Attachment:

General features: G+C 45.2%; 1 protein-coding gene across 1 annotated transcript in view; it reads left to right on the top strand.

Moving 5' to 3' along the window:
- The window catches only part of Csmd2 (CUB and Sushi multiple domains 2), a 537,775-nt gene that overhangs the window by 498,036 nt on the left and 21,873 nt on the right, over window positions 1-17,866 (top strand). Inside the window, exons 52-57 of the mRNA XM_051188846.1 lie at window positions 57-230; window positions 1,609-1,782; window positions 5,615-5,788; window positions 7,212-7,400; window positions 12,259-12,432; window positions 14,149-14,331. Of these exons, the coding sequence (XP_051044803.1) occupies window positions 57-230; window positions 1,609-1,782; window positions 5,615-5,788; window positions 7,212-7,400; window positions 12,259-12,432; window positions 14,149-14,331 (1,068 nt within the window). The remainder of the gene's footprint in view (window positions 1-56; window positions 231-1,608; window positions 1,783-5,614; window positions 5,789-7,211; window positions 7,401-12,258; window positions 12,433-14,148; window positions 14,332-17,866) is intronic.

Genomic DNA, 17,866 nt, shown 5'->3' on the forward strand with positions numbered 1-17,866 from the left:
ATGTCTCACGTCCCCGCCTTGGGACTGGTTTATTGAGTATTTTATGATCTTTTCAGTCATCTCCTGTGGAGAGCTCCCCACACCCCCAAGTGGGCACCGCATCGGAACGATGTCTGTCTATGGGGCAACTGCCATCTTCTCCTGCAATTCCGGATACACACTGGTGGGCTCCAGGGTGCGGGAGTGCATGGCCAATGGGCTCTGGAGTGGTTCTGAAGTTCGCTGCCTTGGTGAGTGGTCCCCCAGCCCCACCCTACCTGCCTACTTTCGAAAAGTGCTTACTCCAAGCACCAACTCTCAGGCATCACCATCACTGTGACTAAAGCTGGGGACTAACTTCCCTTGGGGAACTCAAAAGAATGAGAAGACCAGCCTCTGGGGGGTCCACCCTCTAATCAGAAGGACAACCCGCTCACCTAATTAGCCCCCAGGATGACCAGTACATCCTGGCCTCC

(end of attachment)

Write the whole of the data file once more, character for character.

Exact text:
General features: G+C 45.2%; 1 protein-coding gene across 1 annotated transcript in view; it reads left to right on the top strand.

Moving 5' to 3' along the window:
- The window catches only part of Csmd2 (CUB and Sushi multiple domains 2), a 537,775-nt gene that overhangs the window by 498,036 nt on the left and 21,873 nt on the right, over window positions 1-17,866 (top strand). Inside the window, exons 52-57 of the mRNA XM_051188846.1 lie at window positions 57-230; window positions 1,609-1,782; window positions 5,615-5,788; window positions 7,212-7,400; window positions 12,259-12,432; window positions 14,149-14,331. Of these exons, the coding sequence (XP_051044803.1) occupies window positions 57-230; window positions 1,609-1,782; window positions 5,615-5,788; window positions 7,212-7,400; window positions 12,259-12,432; window positions 14,149-14,331 (1,068 nt within the window). The remainder of the gene's footprint in view (window positions 1-56; window positions 231-1,608; window positions 1,783-5,614; window positions 5,789-7,211; window positions 7,401-12,258; window positions 12,433-14,148; window positions 14,332-17,866) is intronic.

Genomic DNA, 17,866 nt, shown 5'->3' on the forward strand with positions numbered 1-17,866 from the left:
ATGTCTCACGTCCCCGCCTTGGGACTGGTTTATTGAGTATTTTATGATCTTTTCAGTCATCTCCTGTGGAGAGCTCCCCACACCCCCAAGTGGGCACCGCATCGGAACGATGTCTGTCTATGGGGCAACTGCCATCTTCTCCTGCAATTCCGGATACACACTGGTGGGCTCCAGGGTGCGGGAGTGCATGGCCAATGGGCTCTGGAGTGGTTCTGAAGTTCGCTGCCTTGGTGAGTGGTCCCCCAGCCCCACCCTACCTGCCTACTTTCGAAAAGTGCTTACTCCAAGCACCAACTCTCAGGCATCACCATCACTGTGACTAAAGCTGGGGACTAACTTCCCTTGGGGAACTCAAAAGAATGAGAAGACCAGCCTCTGGGGGGTCCACCCTCTAATCAGAAGGACAACCCGCTCACCTAATTAGCCCCCAGGATGACCAGTACATCCTGGCCTCC